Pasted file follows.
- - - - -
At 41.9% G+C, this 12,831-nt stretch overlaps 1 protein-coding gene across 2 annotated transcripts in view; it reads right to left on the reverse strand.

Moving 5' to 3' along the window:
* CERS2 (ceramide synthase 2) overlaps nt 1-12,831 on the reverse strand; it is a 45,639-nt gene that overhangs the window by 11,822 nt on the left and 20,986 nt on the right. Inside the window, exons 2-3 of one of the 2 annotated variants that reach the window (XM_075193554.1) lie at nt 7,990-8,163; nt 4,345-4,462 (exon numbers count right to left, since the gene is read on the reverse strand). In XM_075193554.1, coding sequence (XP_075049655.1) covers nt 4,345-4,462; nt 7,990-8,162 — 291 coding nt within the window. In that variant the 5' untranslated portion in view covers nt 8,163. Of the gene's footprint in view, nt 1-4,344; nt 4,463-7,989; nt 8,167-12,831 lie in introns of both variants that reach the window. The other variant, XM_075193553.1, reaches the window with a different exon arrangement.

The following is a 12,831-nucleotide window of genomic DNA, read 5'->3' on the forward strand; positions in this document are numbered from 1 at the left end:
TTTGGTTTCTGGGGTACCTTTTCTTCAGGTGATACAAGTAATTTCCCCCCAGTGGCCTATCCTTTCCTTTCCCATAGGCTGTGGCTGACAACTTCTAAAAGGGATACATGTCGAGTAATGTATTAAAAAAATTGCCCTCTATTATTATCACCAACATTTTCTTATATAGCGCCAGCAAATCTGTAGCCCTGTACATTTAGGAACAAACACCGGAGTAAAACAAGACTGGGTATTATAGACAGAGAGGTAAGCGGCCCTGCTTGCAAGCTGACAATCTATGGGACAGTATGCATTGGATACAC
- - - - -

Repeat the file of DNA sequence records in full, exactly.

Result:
At 41.9% G+C, this 12,831-nt stretch overlaps 1 protein-coding gene across 2 annotated transcripts in view; it reads right to left on the reverse strand.

Moving 5' to 3' along the window:
* CERS2 (ceramide synthase 2) overlaps nt 1-12,831 on the reverse strand; it is a 45,639-nt gene that overhangs the window by 11,822 nt on the left and 20,986 nt on the right. Inside the window, exons 2-3 of one of the 2 annotated variants that reach the window (XM_075193554.1) lie at nt 7,990-8,163; nt 4,345-4,462 (exon numbers count right to left, since the gene is read on the reverse strand). In XM_075193554.1, coding sequence (XP_075049655.1) covers nt 4,345-4,462; nt 7,990-8,162 — 291 coding nt within the window. In that variant the 5' untranslated portion in view covers nt 8,163. Of the gene's footprint in view, nt 1-4,344; nt 4,463-7,989; nt 8,167-12,831 lie in introns of both variants that reach the window. The other variant, XM_075193553.1, reaches the window with a different exon arrangement.

The following is a 12,831-nucleotide window of genomic DNA, read 5'->3' on the forward strand; positions in this document are numbered from 1 at the left end:
TTTGGTTTCTGGGGTACCTTTTCTTCAGGTGATACAAGTAATTTCCCCCCAGTGGCCTATCCTTTCCTTTCCCATAGGCTGTGGCTGACAACTTCTAAAAGGGATACATGTCGAGTAATGTATTAAAAAAATTGCCCTCTATTATTATCACCAACATTTTCTTATATAGCGCCAGCAAATCTGTAGCCCTGTACATTTAGGAACAAACACCGGAGTAAAACAAGACTGGGTATTATAGACAGAGAGGTAAGCGGCCCTGCTTGCAAGCTGACAATCTATGGGACAGTATGCATTGGATACAC